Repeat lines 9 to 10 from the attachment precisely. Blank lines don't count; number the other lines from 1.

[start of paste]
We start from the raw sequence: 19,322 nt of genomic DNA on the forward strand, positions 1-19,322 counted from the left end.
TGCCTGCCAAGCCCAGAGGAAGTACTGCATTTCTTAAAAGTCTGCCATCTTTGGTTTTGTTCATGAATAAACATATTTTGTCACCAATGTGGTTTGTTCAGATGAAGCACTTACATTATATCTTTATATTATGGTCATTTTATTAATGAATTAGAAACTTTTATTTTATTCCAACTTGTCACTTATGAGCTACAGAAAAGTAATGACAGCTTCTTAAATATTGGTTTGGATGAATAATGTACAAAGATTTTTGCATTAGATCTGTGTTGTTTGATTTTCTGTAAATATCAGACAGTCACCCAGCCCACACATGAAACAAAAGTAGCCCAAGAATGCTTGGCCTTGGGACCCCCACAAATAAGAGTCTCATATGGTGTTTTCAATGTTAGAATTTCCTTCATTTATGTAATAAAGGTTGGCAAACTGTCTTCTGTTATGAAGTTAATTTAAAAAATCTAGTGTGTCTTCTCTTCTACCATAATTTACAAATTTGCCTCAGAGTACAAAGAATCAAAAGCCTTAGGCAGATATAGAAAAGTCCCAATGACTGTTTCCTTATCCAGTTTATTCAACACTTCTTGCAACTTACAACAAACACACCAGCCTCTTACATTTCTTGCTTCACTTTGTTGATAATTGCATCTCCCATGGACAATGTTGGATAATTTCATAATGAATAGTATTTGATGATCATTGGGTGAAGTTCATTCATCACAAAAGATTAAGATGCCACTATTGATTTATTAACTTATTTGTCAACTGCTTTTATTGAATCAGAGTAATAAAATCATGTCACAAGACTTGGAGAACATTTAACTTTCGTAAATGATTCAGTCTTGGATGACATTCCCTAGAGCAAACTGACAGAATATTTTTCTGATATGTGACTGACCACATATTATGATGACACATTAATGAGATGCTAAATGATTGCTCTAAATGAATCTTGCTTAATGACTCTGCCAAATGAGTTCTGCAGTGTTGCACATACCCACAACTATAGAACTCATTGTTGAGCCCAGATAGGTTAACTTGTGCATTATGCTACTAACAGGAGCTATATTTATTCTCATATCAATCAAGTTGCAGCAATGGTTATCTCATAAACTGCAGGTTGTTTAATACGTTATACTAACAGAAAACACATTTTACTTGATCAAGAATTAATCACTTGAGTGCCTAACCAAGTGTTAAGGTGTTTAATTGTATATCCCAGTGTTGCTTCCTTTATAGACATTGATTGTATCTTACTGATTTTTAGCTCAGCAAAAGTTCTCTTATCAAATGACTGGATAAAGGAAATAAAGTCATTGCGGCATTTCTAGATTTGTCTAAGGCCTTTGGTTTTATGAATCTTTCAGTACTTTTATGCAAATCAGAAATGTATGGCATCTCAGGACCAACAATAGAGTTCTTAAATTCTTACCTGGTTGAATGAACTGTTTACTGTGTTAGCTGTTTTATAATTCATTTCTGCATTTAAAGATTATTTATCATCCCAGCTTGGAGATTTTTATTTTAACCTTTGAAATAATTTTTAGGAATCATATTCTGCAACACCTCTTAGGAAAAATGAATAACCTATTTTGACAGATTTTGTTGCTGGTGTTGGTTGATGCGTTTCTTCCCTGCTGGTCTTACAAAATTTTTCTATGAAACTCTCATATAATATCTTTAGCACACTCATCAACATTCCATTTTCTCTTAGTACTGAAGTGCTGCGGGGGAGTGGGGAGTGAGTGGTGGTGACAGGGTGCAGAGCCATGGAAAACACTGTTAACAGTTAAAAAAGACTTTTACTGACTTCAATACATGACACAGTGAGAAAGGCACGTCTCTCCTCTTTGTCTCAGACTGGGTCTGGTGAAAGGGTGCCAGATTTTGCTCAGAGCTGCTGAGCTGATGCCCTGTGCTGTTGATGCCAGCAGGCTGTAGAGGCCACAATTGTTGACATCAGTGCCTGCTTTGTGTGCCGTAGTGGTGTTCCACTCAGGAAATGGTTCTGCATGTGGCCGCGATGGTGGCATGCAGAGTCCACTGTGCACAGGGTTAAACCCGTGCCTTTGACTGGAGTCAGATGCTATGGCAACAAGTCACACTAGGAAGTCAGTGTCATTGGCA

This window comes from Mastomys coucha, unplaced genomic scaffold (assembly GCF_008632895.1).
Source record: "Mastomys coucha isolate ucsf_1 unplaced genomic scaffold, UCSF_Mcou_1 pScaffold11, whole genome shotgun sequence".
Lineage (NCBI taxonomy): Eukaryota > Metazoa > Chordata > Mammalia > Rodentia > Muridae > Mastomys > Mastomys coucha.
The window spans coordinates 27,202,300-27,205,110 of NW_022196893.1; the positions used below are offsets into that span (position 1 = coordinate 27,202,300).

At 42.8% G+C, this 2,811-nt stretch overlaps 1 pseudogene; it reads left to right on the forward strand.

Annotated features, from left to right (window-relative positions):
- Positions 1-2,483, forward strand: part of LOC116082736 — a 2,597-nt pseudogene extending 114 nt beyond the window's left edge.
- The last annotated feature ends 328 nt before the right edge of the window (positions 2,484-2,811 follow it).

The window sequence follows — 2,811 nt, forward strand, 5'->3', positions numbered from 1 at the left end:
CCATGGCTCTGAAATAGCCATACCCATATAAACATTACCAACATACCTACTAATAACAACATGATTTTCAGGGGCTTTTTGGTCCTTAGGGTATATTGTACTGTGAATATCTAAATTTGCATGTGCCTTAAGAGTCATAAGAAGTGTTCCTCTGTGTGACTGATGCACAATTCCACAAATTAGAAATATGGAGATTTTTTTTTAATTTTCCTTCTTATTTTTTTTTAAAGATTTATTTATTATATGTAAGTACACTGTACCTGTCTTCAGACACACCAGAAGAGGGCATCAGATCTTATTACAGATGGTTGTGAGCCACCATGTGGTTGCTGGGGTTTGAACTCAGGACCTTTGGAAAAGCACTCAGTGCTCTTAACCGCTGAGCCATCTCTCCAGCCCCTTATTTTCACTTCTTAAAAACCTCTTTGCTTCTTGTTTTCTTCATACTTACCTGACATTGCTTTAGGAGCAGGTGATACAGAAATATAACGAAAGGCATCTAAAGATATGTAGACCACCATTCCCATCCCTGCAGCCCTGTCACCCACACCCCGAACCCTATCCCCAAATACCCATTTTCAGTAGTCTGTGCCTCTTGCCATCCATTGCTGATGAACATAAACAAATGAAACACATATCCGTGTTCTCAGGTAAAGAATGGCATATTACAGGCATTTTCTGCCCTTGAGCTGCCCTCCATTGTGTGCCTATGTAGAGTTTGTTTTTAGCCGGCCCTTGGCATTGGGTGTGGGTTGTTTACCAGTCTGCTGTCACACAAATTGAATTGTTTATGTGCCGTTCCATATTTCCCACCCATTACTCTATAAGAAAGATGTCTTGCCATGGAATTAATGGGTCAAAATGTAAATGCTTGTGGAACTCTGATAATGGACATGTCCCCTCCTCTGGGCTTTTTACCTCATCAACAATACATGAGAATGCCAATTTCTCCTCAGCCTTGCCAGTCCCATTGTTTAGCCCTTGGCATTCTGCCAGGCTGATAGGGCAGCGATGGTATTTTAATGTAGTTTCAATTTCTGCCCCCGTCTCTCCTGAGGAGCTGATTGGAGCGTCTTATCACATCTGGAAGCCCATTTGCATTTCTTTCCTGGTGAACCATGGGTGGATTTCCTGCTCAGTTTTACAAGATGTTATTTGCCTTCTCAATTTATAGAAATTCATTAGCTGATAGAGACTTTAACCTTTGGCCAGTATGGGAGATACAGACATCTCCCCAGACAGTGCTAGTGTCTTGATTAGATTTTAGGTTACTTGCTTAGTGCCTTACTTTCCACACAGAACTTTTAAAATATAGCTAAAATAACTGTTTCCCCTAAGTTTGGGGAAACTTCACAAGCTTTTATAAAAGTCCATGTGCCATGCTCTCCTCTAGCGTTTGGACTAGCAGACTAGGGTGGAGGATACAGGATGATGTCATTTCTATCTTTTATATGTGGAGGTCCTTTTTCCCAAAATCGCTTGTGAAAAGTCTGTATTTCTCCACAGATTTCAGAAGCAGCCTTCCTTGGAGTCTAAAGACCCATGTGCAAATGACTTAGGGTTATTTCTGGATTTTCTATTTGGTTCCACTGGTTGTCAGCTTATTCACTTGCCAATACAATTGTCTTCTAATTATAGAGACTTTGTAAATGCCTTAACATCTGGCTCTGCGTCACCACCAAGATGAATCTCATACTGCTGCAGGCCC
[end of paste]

- Positions 1-2,483, forward strand: part of LOC116082736 — a 2,597-nt pseudogene extending 114 nt beyond the window's left edge.
- The last annotated feature ends 328 nt before the right edge of the window (positions 2,484-2,811 follow it).